Tuesday, 29 March 2011
Five things we know about the Shankill Butchers
Stephen Nolan's show 'Shankill Butchers' on BBC last night didn't so much bring fresh revelations about that loyalist 1970s gang as confirm what most of us have been thinking for a long, long time. Five things struck me while watching it.
1. The Shankill Butchers were terrorists. That might seem obvious when the word is used so frequently about people actively involved in what was a small-scale war during the time of the Troubles, but it helps to use words that are accurate. Some dictionaries will tell you that terrorism is the use of organised violence to secure political ends. That's no use: all wars use organised violence to secure political ends. Other dictionaries talk about "an organised system of intimidation": that's nearer the mark. The defining characteristic of terrorism is that it deliberately attacks the civilian population in the hope that this will turn that population towards peace and/or surrender. By this description the Shankill Butchers were terrorists. They attacked, not the IRA or the INLA, but ordinary Belfast Catholics. The programme contended that they wanted to frighten the nationalist population into turning against the IRA and suing for peace under any terms.
2. The Shankill Butchers were cowards. As Nolan's programme reminded us, every single one of their victims was isolated and defenceless, in a number of cases a bit drunk as well, and the Butchers always acted as a group when they abducted them. So several men against a single individual, late at night, with the victim as helpless as could be imagined. Cowardice personified.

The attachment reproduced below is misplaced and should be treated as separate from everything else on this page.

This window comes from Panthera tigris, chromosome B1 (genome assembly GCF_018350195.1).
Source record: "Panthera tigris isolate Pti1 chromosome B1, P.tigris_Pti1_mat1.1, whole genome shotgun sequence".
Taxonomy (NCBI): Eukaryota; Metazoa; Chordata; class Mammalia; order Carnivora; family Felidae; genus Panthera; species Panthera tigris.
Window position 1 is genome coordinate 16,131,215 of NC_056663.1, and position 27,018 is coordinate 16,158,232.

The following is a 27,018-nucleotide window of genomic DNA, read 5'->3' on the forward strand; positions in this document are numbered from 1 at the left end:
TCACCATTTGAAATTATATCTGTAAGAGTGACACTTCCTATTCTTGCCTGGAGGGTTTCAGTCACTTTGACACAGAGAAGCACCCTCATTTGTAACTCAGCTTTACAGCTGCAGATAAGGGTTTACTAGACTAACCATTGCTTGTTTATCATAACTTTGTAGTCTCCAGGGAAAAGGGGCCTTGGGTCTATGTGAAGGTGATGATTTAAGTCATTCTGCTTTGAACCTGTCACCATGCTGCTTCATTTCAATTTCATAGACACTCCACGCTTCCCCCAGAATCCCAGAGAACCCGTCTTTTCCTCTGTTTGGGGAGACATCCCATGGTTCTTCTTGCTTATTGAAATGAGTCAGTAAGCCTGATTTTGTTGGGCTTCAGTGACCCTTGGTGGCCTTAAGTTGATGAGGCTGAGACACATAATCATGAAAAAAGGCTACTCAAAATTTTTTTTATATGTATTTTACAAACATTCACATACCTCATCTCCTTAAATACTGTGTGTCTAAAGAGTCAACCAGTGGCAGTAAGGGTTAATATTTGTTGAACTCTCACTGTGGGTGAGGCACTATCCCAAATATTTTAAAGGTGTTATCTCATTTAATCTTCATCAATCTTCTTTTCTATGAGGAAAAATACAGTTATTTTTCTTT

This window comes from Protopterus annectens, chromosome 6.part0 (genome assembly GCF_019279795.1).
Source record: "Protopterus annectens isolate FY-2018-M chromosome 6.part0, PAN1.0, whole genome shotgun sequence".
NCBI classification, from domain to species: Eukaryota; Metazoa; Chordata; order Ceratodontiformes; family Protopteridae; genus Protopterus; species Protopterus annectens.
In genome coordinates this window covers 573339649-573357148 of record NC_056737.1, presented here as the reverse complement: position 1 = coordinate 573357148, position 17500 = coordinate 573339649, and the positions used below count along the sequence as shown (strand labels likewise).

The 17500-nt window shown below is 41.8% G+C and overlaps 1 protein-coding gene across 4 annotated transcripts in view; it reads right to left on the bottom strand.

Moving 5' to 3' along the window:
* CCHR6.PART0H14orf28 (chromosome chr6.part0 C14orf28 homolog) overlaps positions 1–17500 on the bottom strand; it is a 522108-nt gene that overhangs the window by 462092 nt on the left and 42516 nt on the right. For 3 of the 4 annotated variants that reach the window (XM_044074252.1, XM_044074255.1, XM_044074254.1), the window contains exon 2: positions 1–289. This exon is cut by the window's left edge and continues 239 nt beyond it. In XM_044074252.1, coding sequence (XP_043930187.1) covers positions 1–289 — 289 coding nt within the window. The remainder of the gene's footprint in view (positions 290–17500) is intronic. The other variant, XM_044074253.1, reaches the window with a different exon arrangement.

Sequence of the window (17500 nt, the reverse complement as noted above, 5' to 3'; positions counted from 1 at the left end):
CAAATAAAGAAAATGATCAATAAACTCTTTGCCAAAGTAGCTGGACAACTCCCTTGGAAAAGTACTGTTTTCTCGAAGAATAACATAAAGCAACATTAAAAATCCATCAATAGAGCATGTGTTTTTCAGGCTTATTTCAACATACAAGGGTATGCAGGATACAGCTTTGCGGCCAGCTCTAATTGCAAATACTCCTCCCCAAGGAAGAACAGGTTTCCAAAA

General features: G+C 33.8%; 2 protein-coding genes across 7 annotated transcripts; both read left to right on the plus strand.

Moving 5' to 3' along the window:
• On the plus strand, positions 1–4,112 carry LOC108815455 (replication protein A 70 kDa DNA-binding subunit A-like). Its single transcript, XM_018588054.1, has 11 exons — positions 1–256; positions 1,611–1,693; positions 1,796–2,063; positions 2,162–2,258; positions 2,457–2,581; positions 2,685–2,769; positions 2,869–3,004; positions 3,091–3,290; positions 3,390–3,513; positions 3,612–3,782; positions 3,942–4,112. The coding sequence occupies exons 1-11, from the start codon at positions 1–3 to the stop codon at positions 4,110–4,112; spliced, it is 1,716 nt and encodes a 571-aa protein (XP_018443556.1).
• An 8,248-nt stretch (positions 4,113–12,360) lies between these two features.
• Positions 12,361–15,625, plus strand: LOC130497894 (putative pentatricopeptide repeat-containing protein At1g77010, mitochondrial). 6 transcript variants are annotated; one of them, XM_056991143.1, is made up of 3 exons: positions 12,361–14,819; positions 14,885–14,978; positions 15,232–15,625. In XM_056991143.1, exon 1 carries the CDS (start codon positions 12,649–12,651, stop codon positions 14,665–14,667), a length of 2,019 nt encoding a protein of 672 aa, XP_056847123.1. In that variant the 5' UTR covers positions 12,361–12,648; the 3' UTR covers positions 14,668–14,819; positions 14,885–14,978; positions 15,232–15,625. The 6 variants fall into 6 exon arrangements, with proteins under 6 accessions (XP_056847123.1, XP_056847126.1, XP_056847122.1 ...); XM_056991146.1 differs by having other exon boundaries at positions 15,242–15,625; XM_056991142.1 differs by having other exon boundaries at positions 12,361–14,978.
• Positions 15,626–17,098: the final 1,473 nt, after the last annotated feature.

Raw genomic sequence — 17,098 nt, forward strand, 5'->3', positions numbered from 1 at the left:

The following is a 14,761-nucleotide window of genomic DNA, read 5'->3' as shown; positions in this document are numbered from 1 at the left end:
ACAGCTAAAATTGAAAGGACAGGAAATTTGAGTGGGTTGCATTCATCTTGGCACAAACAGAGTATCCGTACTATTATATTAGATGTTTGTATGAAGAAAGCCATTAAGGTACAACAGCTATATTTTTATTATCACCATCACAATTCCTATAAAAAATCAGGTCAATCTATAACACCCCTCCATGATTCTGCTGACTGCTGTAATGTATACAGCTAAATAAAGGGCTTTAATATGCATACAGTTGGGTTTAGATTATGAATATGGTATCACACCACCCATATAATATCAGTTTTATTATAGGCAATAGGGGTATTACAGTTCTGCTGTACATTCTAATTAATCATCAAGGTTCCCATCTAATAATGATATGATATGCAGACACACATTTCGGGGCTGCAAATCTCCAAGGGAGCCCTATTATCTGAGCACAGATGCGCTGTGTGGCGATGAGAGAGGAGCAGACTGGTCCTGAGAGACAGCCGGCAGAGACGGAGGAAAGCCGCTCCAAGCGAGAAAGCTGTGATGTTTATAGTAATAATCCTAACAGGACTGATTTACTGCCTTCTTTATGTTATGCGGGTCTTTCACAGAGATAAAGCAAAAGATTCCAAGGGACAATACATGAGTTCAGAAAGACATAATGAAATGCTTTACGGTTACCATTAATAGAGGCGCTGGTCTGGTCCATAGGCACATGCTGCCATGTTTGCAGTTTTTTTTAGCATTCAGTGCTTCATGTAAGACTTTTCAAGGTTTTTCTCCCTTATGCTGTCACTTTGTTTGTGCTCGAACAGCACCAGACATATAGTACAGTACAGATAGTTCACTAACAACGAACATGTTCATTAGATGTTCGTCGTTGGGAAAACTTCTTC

3. The identity of the Shankill Butchers was widely known. Not to the RUC, according to former Chief Inspector Jimmy Nesbitt, but to journalists, lawyers and at least one-third of the Shankill population. And yet they were able to go on killing for a number of years.
4. The people of the Shankill were not simply intimidated into silence. That's not to say they weren't intimidated. As May Blood pointed out, if you didn't want to set yourself up as the next victim, you closed your door and shut your mouth, which the people of the Shankill did. But the idea of a population who loathed the killers in their midst got shattered with the funeral accorded to at least one of them - Bobby 'Basher' Bates. Thousands of people lined the Shankill to pay their last respects to this shockingly cruel man.
5. The Shankill Butchers went beyond terrorism. In the brief descriptions given by Chief Inspector Nesbitt and by some relatives of the victims, in the pictures of the cleavers and boning knives they used, in the description of the torture meted out to one man who survived, it was obvious that these men hated nationalists/Catholics with a visceral, irrational, brutish hatred which went beyond mere terrorism.
There aren't many programmes about the Troubles that make me feel like throwing up but this was one of them. When we were shown a clip of the car riddled with bullets in which Master Butcher Lenny Murphy died in 1982, it was hard not to think that, compared to his victims, he got off lightly.